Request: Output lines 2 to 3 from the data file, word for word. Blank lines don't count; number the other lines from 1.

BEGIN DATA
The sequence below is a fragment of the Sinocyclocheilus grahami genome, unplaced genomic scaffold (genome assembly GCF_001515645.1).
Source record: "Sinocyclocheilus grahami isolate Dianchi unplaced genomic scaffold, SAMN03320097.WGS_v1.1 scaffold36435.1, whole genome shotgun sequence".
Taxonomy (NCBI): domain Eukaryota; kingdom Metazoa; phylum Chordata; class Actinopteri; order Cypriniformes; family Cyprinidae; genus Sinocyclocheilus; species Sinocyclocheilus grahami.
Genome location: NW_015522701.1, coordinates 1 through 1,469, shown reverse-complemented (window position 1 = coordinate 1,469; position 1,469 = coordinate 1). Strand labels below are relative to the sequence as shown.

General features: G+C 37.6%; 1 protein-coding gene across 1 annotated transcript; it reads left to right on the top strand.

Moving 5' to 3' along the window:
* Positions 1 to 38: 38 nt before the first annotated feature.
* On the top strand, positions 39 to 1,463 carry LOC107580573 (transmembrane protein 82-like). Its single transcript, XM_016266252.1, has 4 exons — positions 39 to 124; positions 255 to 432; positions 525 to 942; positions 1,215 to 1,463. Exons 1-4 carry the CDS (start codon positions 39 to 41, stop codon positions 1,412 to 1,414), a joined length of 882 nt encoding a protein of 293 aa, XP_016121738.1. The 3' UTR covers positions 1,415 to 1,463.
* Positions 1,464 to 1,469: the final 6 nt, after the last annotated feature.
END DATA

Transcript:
Source record: "Sinocyclocheilus grahami isolate Dianchi unplaced genomic scaffold, SAMN03320097.WGS_v1.1 scaffold36435.1, whole genome shotgun sequence".
Taxonomy (NCBI): domain Eukaryota; kingdom Metazoa; phylum Chordata; class Actinopteri; order Cypriniformes; family Cyprinidae; genus Sinocyclocheilus; species Sinocyclocheilus grahami.